For example, when I entered either:
gcc -O hello.c -c
gcc hello.c -c -O
Both did not complain.
Does the order of command options matter?
This depends on the program itself; the operating system doesn't dictate whether or not order matters.
GCC's set of options is so colossal that I can't say with any authority if you can supply any option in arbitrary order; you'll have to read the documentation for that option. That said, a general rule of thumb is that if you have two or more mutually exclusive options (such as
-O1 -O2 for differing levels of optimisation), programs will generally take later options over earlier ones. Again, this isn't enforced by linux.
A simple program that does let you specify most options in any order would be
ls. Listing all files in the current directory with detail can be done with either
ls -al or
ls -l -a. However, ls -l1 (that is 'el' 'one') does not give the same output as ls -1l ('one' 'l'). These are mutually exclusive options, and the last listed over rides the first given.
There is also the odd program which applies options to arguments as they arrive. So, for example, you might have a hypothetical command
blah -a 1 2 -b 3 where
-a applies to all three arguments, but
-b only applies to
Again, this is up to the individual program in question. If you're ever unsure, read the documentation.
There are cases where the order of command line options matters even in GCC. If you are linking with static libraries (.a), then if you specify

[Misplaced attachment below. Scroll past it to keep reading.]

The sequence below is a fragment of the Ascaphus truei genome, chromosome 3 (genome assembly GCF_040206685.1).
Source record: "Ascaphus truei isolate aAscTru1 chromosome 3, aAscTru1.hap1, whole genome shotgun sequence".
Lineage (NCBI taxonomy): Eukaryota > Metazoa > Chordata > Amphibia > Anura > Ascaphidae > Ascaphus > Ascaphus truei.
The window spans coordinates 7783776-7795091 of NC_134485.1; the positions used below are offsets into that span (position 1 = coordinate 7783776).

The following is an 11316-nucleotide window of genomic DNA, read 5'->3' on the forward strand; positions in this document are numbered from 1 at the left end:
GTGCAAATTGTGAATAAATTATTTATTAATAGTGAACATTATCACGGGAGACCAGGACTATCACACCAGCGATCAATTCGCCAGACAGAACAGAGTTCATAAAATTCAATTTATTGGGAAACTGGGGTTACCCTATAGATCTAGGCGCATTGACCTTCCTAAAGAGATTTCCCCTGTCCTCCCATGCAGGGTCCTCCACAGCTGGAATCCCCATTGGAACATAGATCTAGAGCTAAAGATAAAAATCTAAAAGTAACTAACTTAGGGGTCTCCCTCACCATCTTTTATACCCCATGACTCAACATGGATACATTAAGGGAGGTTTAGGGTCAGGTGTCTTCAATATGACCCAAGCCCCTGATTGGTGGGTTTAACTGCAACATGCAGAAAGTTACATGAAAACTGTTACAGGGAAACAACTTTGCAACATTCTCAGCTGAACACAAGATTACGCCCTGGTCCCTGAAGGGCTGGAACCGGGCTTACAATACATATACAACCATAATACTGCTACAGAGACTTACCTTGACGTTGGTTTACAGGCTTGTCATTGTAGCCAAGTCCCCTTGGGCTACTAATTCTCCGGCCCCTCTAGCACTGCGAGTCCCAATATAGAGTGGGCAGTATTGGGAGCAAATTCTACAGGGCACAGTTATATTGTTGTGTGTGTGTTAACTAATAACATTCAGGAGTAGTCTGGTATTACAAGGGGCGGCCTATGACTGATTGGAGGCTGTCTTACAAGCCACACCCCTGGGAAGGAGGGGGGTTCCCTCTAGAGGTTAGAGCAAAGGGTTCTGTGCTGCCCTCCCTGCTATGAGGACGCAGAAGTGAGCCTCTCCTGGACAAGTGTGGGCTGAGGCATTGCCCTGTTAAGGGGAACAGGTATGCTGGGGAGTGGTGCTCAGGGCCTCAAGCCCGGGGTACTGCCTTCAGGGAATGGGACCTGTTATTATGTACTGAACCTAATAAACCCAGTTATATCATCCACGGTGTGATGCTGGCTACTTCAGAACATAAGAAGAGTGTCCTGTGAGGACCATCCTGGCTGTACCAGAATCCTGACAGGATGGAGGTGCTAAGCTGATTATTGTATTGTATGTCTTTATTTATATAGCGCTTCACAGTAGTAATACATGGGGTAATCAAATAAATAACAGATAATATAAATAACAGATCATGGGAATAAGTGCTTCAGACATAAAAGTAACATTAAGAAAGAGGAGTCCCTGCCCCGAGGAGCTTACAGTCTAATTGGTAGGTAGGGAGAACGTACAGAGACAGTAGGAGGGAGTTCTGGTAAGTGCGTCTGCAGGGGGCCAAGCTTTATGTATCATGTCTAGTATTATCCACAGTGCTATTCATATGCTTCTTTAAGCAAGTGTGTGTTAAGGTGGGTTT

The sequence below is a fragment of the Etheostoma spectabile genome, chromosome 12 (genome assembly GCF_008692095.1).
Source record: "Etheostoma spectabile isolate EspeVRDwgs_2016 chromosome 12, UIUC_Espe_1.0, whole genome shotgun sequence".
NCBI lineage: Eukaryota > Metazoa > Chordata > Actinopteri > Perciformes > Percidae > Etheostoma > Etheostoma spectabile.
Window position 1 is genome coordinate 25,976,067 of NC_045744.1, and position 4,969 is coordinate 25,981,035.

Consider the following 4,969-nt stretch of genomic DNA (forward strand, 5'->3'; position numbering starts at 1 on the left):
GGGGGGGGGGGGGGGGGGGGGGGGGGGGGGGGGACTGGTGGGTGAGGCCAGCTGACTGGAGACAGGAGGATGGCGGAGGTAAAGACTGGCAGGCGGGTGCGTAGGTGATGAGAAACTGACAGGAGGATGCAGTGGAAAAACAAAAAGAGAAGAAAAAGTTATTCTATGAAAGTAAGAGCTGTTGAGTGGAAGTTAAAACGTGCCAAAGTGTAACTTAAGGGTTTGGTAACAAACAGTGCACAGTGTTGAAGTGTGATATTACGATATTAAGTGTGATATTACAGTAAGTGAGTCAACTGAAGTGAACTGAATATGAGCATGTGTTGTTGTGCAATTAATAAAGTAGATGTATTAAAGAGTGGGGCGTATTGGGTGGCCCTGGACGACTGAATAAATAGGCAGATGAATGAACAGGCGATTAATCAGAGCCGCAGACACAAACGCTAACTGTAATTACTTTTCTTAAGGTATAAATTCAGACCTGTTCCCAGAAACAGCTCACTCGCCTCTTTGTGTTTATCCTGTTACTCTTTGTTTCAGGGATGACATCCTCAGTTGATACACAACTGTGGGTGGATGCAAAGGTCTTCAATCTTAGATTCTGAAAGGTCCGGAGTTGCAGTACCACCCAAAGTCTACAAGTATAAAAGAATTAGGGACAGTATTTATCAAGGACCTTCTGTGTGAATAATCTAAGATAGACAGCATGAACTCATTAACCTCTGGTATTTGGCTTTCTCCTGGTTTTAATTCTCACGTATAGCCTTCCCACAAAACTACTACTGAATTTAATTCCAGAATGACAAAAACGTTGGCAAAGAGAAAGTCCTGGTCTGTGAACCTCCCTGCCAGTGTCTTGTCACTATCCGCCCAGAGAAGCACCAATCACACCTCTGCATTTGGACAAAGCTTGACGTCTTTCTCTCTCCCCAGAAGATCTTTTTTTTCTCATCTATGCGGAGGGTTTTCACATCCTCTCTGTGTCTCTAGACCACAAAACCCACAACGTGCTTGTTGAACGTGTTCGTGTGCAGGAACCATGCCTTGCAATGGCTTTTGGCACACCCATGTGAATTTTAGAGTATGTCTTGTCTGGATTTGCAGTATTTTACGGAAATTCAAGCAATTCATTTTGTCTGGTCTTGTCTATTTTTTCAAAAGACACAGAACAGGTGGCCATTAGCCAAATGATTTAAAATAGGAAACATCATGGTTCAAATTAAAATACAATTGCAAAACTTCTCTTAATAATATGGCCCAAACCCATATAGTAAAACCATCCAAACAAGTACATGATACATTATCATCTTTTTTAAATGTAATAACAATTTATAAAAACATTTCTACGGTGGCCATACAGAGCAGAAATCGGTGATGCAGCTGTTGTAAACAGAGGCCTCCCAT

-llib1 -llib2 and there's a function in
liblib2.a that calls a function in
liblib1.a that was not brought into the program, then the link will fail with an unresolved symbol. With shared libraries, this is not a problem.
In general, as others said, the order of the options may or may not make a difference. However, the output from the two commands below are different - so the order of the arguments to
cat alters the output:
cat /etc/passwd /etc/group cat /etc/group /etc/passwd
Note also that on Linux (in particular), GNU
getopt() is apt to reorder the command line so that all the options (starting with a minus) are processed before any of the other arguments - unless you use double-dash
-- to mark the end of the arguments, or unless you set the environment variable POSIXLY_CORRECT.
Only if you have 2 options that are mutually exclusive. Otherwise, order does not matter.
Of course, this can vary depending on how the program has been written, but should apply to all normal *nix tools.
Hard to know, as other already told you it may make a difference (or not).
A good rule of thumb is to open the man page and look at the first example and use that order when putting the arg in there.
So if we look at the cat command (man cat):
SYNOPSIS cat [OPTION] [FILE]...
It seems like as long as all the options are before the file args you should be fine.
And if we look at the gcc beast (man gcc):
SYNOPSIS gcc [-c|-S|-E] [-std=standard] [-g] [-pg] [-Olevel] [-Wwarn...] [-pedantic] [-Idir...] [-Ldir...] [-Dmacro[=defn]...] [-Umacro] [-foption...] [-mmachine-option...] [-o outfile] [@file] infile... Only the most useful options are listed here; see below for the remainder. g++ accepts mostly the same options as gcc.
It is not that simple to understand as the cat command :)
But if you would like to play it safe, -c seems to come before -O and then infile (hello.c) seems to be last.
gcc -c -O hello.c
But as you already know, since the others work... this is playing it very safe :)